If it was not Patrick Ewing's finest hour, at least it was his finest 45 minutes.

Georgetown's 7-foot center scored a career-high 30 points Saturday night, making 13 of 17 shots from the field. "I don't think anyone was really effective covering me out there," Ewing said.

Under his command, the No. 2-ranked Hoyas held off the second-half fury of Western Kentucky for a 70-66 overtime victory in the championship game of the third annual Wendy's Classic in Bowling Green, Ky.

Now the Hoyas are 5-0, their best start since the 7-0 liftoff in the 1978-79 season. And Ewing's 30-point concerto earned him the tournament's most valuable player award and honors as the first Hoya to score 30 points in a game since Eric Floyd scored 31 against Iowa in the 1980 East Regional final.

"When the time comes," Georgetown Coach John Thompson said, "Patrick comes to play."

Goggling over Ewing's performance -- "Ewing is the best since Bill Russell," Western Kentucky Coach Clem Haskins said -- was tempered by the fact the Hoyas let a 36-19 lead with 18:22 left in regulation slip away.

"We got tired in the second half," Thompson said. "We made enough mistakes to lose the game."

Western Kentucky rallied behind forward Tony (TWA) Wilson, who scored 16 of his team-high 25 points in the second half. Wilson's 20-footer from the left base line tied the score, 60-60, with 16 seconds left in regulation.

Then, Georgetown freshman Michael Jackson missed an open 10-footer with six seconds to play. Western Kentucky rebounded, then called time out. But guard Bobby Jones' half-court shot was plenty short, guaranteeing overtime.

The teams exchanged baskets and leads in the five-minute overtime until Georgetown freshman guard David Wingate, suffering from the flu, hit a 12-footer from the left side with 1:05 left in overtime, giving the Hoyas a 67-66 lead.

After WKU missed a shot, the Hoyas ran the clock down. With 10 seconds to play in overtime, Jackson was fouled and hit his first free throw. Georgetown led, 68-66.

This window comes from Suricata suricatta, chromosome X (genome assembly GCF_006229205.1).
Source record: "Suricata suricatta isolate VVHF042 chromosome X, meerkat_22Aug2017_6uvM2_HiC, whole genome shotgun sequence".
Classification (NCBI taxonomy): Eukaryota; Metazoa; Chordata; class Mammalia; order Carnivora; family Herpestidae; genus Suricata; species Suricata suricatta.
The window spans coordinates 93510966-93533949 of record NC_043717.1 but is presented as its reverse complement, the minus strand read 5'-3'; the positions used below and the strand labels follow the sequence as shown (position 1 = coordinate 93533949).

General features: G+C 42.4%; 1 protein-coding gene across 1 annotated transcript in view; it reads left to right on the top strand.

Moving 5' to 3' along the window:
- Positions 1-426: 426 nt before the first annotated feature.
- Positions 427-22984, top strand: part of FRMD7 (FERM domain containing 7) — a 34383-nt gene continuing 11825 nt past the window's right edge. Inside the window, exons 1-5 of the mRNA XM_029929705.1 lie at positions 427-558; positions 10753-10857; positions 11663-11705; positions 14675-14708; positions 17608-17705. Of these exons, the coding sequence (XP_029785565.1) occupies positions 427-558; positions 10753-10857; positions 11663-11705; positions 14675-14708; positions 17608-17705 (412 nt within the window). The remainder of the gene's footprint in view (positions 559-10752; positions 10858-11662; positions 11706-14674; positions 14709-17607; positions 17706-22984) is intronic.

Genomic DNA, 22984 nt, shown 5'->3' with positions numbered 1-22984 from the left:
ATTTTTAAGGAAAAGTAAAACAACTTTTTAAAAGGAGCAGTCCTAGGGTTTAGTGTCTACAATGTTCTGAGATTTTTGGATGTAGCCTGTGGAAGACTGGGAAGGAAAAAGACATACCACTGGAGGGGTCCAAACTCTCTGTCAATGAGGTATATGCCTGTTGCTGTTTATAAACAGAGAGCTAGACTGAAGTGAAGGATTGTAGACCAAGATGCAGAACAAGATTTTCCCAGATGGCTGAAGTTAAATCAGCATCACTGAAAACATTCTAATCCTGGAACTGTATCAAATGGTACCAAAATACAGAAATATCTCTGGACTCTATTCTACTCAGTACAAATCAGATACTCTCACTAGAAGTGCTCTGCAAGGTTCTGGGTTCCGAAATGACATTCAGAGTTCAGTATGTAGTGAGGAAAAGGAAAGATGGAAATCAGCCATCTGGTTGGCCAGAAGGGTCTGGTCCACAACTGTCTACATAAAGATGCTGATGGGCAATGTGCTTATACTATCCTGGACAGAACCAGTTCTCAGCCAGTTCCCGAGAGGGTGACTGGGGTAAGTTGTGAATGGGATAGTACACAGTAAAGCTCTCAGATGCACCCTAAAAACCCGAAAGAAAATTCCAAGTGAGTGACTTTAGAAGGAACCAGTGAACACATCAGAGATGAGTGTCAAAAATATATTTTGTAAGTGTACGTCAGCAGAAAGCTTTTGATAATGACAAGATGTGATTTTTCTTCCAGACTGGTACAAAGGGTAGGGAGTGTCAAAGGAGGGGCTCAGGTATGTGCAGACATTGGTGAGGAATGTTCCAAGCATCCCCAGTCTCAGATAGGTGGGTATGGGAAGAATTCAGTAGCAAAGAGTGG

When Jackson missed his second free throw, Ewing circled around his man on the right side, grabbed the rebound and scored the basket to give the Hoyas a safe -- and soon to be final -- 70-66 edge.

Georgetown junior guard Fred Brown still is recuperating from knee surgery -- he is expected back soon, Thompson said -- and senior guard Gene Smith fouled out of the game with 9:14 left in regulation. So the two freshmen guards, Wingate and Jackson, got their first experience in a game closer than 21 points, which none of the Hoyas' first four victories were.

Jackson committed six turnovers, Wingate five. They made mistakes at crucial moments, but they kept coming back. In the clutch.

"We have to let the people who will play make their mistakes now," Thompson said.

Another struggle took place in Buffalo, where Maryland played fairly well but needed a special offense designed for sophomore Adrian Branch to defeat Canisius, 67-66. Coach Lefty Driesell and several of the Terrapins said a close victory on the road may be just what this seniorless team needed.

"Hopefully, we learned a lesson last night," said Maryland guard Steve Rivers, "and that is to play together, to play as a team. We finally started to play together toward the end of the game. I think that can carry over."

Driesell's decision last week to move Rivers, a junior, to point guard, has given the team some floor leadership and sense of team play the Terrapins didn't have in the preseason or in an 18-point loss to Penn State.

Despite his promising performances against Maryland-Eastern Shore and Canisius, it's too early to call Rivers the definitive answer at playmaker.

Rivers' ball-handling has also freed Branch to do the things he does best -- work the lane and the base lines -- and cut down on forced shots. Whether Maryland has improved substantially will be seen Wednesday night, when St. Joseph's visits Cole Field House.

Maryland freshman Ed Farmer, who did not accompany the team to Canisius, was told by Dr. Stan Lavine, the team physician, to rest his sore left shoulder through Tuesday. Farmer will be examined again Wednesday.